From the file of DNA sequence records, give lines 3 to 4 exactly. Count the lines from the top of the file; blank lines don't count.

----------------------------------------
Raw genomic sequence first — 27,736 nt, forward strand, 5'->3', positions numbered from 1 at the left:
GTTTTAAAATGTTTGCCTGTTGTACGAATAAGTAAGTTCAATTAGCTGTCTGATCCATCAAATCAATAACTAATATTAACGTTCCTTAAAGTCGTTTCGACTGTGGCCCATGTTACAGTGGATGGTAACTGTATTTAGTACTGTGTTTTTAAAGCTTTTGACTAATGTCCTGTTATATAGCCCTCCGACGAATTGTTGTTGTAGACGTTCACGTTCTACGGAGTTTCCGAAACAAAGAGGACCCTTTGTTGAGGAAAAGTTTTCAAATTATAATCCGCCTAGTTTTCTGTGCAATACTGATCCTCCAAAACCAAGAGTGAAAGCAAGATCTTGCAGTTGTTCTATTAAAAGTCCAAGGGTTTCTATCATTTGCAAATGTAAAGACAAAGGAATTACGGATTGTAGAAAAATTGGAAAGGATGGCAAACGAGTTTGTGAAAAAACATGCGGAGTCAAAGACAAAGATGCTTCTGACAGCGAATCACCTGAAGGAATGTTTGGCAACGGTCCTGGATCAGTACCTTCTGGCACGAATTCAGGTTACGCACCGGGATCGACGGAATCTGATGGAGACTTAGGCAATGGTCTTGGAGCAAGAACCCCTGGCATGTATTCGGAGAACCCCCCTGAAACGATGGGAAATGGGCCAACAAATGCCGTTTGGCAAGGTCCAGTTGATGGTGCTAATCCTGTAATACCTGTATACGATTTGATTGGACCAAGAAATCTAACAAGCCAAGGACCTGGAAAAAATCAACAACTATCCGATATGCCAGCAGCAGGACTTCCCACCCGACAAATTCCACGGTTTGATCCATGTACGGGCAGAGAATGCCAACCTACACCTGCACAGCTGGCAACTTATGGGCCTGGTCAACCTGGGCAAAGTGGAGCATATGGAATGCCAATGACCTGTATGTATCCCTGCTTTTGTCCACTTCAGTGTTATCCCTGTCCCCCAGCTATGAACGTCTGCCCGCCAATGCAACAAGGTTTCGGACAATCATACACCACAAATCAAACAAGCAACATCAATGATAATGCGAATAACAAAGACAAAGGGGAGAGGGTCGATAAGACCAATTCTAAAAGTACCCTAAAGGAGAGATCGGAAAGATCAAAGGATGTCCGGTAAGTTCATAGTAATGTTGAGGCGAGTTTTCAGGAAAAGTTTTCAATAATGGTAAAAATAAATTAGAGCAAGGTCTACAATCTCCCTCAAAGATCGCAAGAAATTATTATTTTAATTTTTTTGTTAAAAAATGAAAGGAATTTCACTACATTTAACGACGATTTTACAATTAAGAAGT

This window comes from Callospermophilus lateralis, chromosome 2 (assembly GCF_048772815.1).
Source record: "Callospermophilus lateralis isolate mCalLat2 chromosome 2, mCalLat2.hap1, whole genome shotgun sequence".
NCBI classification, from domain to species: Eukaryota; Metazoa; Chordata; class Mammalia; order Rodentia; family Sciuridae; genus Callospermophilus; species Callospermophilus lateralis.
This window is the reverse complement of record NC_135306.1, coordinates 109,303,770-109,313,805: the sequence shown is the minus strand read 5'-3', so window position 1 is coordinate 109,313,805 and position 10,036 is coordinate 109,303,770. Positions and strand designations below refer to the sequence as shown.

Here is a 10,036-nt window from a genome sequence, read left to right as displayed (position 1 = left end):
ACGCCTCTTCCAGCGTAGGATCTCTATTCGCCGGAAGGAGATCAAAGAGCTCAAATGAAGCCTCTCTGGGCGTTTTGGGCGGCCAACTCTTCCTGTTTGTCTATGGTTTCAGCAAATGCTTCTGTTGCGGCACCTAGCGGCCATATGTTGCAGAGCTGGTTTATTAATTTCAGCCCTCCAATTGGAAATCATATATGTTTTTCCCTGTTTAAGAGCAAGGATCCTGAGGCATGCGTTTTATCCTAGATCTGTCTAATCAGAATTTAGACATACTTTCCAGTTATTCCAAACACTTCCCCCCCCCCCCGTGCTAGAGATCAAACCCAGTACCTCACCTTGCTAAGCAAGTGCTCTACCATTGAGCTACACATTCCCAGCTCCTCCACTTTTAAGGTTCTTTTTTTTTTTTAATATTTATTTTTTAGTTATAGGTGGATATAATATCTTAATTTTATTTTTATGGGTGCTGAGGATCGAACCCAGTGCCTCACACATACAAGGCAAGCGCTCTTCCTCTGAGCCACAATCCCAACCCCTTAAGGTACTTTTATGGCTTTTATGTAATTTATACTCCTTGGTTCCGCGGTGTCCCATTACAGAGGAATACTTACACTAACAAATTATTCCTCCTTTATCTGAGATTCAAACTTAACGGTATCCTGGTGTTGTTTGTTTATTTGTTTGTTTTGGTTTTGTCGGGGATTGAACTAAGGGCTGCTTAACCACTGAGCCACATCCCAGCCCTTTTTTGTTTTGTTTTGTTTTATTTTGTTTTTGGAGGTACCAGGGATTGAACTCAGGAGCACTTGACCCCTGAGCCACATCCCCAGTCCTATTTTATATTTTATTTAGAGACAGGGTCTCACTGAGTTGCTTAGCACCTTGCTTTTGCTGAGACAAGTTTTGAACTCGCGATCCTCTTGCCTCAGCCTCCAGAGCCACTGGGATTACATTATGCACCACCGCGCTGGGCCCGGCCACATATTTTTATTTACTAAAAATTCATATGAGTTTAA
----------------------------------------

This window comes from Callospermophilus lateralis, chromosome 2 (assembly GCF_048772815.1).
Source record: "Callospermophilus lateralis isolate mCalLat2 chromosome 2, mCalLat2.hap1, whole genome shotgun sequence".